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Good review Waldog. I have the same setup a Hornady Lock n Load progressive and the Hornady Single Stage. I also have the SDB Dillon machine and did own the 550 Dillon.Both are equal in quality just which you like better.The Hornady is built better and easy to change calibers and powder drops. the Dillon SDB does a great job on pistol rounds better than the 550 and better on 45acp than the Hornady. CS is great with either company. Hornady rebuilt this press free even though I bought it secondhand.Dillon has always been great as well. A person could not go wrong with either.
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Old August 24, 2011, 12:47 PM   #14
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Both the Dillon 650 and the Hornady LNL are good machines ...but yes, they are a little different.

I own a 650 ( had it about 6 yrs) ...with a case feeder...and for what its worth, I'd buy it again.

I think the issues on the Dillon powder measure are overblown. Hornady might have an edge there....but its not significant in my view. Neither one of them are particularly consistent on large flake powder .....but most of us don't use large flake powders on metallic anyway .... Whether a powder bar slides or rotates ...really doesn't make any difference ...it still has to pick up the right amount of powder ...and smaller granuales just work better in both systems.

There is a difference in price ..and on conversion kits etc ...and Dillon is a little more money. I do have powder measures for every caliber I load ( 6 calibers ) ...and its for my personal advantage in terms of setup time ...not because the powder measure is a hassle to adjust. Dillon powder measure is easy to adjust ...its one bolt - that moves clockwise or counter clockwise ....its easy to do. I use the corners on the bolt head - to measure the changes - and adjust back and forth - its easy ( 2 one way, 1 the other way / or a 1/2 one way ...) and its done.

I don't think the cartridge case holder is smoother on one over the other ...

Personally, I think the Dillon is the heavier built of the two machines.

Dillon "powder check" vs hornadays powder cop ....choose one, they both work. Having one is important in my view ...and I wouldn't use a progressive press without it.

This talk about time to convert between calibers is just a lot of talk ...most of us, will load a volume of ammo, and then box it and store it - before we change calibers. I will typically load a case of bullets ( 2,000 in .45 acp / or 3,750 in 9mm ) ...and then break the press down, clean and lube it ...and setup the next caliber I want to run. When I get down to 5 - 10 boxes of ammo in a particular caliber ...I setup that caliber and run a case of bullets..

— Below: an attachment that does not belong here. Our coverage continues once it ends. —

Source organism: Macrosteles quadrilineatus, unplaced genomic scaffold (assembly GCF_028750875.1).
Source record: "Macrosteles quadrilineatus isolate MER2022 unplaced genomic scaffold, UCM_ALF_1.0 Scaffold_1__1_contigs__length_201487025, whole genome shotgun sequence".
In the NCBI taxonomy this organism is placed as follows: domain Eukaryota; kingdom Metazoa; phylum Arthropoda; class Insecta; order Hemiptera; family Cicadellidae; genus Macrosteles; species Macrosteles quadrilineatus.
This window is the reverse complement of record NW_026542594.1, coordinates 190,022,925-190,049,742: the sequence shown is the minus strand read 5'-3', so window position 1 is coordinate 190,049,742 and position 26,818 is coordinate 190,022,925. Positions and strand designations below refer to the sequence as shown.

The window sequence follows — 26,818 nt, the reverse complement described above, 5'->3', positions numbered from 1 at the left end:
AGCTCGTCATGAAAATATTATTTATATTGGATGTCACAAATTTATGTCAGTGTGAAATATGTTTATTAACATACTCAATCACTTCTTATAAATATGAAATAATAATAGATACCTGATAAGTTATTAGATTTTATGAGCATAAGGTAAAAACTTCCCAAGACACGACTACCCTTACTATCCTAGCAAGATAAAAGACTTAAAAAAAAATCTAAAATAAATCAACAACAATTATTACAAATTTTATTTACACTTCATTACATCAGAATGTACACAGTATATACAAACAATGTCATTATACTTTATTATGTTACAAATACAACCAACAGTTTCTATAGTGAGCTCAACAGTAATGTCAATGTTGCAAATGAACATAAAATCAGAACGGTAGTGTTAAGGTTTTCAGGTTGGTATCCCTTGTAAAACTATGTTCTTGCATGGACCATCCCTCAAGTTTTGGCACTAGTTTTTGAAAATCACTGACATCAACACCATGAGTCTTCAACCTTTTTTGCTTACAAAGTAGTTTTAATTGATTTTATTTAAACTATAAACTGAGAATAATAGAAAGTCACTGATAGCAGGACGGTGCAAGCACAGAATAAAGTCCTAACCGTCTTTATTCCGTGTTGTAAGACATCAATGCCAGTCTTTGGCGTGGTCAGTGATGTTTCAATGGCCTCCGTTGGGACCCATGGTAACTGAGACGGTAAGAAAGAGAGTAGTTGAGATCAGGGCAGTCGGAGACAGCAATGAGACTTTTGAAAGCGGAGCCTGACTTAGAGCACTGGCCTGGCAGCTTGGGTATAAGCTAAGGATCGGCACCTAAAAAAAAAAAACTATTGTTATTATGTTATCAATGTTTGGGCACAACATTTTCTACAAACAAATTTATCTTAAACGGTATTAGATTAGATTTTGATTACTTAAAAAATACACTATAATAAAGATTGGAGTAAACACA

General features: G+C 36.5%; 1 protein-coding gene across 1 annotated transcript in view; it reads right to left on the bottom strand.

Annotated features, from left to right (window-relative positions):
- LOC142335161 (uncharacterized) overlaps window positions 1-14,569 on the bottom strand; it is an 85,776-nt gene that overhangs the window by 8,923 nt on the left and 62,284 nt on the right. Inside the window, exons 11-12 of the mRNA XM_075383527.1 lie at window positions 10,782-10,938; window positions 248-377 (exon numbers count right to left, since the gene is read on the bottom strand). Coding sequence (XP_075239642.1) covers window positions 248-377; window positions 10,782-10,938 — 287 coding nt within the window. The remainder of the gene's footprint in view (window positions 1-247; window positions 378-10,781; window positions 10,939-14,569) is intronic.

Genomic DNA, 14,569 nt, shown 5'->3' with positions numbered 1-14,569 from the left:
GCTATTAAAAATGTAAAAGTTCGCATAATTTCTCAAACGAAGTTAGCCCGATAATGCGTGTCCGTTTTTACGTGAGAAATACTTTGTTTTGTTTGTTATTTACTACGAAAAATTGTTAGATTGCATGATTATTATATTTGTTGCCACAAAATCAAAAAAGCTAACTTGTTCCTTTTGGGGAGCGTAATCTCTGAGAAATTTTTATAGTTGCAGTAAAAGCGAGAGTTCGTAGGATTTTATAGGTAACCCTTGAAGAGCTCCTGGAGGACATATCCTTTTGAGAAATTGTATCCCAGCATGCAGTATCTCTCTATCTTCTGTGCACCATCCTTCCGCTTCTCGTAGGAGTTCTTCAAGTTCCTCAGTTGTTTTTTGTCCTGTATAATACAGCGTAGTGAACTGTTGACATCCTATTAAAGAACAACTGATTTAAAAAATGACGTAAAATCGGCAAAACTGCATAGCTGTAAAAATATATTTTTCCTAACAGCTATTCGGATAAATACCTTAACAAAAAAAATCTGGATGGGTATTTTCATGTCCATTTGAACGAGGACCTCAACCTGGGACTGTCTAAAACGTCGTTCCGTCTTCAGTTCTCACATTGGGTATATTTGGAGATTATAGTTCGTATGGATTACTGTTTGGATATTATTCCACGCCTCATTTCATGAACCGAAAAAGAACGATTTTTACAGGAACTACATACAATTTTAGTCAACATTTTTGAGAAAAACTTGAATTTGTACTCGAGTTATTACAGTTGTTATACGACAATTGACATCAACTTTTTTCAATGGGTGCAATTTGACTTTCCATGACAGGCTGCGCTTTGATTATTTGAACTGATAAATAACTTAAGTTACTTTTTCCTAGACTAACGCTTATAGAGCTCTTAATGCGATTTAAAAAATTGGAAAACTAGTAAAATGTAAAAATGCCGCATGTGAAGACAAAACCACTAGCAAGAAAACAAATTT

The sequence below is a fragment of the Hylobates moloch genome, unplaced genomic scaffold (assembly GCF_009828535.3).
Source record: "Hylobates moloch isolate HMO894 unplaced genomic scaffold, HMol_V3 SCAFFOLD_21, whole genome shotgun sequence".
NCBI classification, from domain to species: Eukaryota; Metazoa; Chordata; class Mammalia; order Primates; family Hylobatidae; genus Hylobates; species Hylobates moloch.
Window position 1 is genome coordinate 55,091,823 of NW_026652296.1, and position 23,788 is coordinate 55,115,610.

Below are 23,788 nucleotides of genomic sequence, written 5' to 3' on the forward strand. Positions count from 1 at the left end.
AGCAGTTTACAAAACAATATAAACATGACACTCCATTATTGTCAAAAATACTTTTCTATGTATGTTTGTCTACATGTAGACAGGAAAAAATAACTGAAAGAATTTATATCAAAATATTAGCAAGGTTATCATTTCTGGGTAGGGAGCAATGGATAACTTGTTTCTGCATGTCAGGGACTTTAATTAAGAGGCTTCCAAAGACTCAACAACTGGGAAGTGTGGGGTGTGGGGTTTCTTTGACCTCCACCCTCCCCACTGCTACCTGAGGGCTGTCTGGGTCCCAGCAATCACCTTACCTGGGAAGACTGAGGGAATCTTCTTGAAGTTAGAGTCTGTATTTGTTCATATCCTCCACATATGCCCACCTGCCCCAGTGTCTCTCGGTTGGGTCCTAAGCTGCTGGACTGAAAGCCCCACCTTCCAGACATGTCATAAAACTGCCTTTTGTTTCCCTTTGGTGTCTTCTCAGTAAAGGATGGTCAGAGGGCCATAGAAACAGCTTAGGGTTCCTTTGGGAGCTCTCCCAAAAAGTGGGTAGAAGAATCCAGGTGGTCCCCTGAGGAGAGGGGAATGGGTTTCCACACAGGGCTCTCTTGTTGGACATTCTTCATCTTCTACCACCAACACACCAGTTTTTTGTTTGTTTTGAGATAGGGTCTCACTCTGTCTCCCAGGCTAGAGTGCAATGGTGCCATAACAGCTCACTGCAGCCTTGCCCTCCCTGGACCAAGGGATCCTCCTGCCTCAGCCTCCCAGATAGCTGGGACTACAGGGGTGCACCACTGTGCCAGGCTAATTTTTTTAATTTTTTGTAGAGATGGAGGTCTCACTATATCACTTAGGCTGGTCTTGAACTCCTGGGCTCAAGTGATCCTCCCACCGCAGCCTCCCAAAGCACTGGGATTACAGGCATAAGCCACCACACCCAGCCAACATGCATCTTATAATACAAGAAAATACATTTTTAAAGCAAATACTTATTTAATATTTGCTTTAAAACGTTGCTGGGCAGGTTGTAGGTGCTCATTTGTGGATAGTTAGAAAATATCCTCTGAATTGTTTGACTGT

I think Dillon having solid customer service people answering the phones ...able to answer setup issues, help with parts when you lose something ( like I've done ) is a plus ...

You're not going to make a bad decision either way ...pick one and go with it. They will both make high volumes of ammo ...and a very, very high quality.
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Old August 25, 2011, 03:45 PM   #15
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Quote:
This talk about time to convert between calibers is just a lot of talk ...most of us, will load a volume of ammo, and then box it and store it - before we change calibers. I will typically load a case of bullets ( 2,000 in .45 acp / or 3,750 in 9mm ) ...and then break the press down, clean and lube it ...and setup the next caliber I want to run. When I get down to 5 - 10 boxes of ammo in a particular caliber ...I setup that caliber and run a case of bullets..
That's your opinion, based on the way you reload. I don't give a diddly how you or a thousand IPSC pros do it. You certainly have the right to your favorite shooting activities, reloading methods, style, equipment, and opinions. They don't reflect the needs of everybody. This subject comes up often enough that I know there are plenty like me who reload more than one caliber a night. The ease of caliber change was a prerequisite for me, when I chose a progressive, and I'm not even a little sorry, disappointed, or challenged because of it. On the contrary, it makes my style of reloading much more enjoyable.

I don't have any desire to load an armory. I load what I shoot, and my enjoyment is being with like-minded friends at the range shooting everything we own. If I'm invited to such an outing Saturday, and I'm low in few calibers, I'm sure not going to say okay, but I'm only bringing my .45, because my press is not set up to load anything else for a week or two. Not on your life. I'm going to load 200 rounds of each....before Saturday morning. If that don't fit the way you do things...that's your privilege.

Last edited by GWS; August 25, 2011 at 10:20 PM.
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Old August 25, 2011, 07:33 PM   #16
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Dillon vs. lnl

"It’s cheaper than the Dillon and has several features that, IMHO are better than Dillon."
Typical internet BS...
Equipped THE SAME the Dillon 650 and LnL are virtually the SAME price.

"Some times it’s just the color, red or blue!!"
To be nice, that is just silly.

"...most Dillon owners will agree if they are honest."
Dillon owners are "honest" if they agree with your dishonest statement?

"I have never heard of a rotary type measure “leak”."
You are hearing it now, they can leak also.

"Also, it is a pain to swap out the Dillon powder measure to another die plate."
Truth is it is very easy, unsnap the operating rod and loosen 2 screws and the Dillon measure comes off without problems.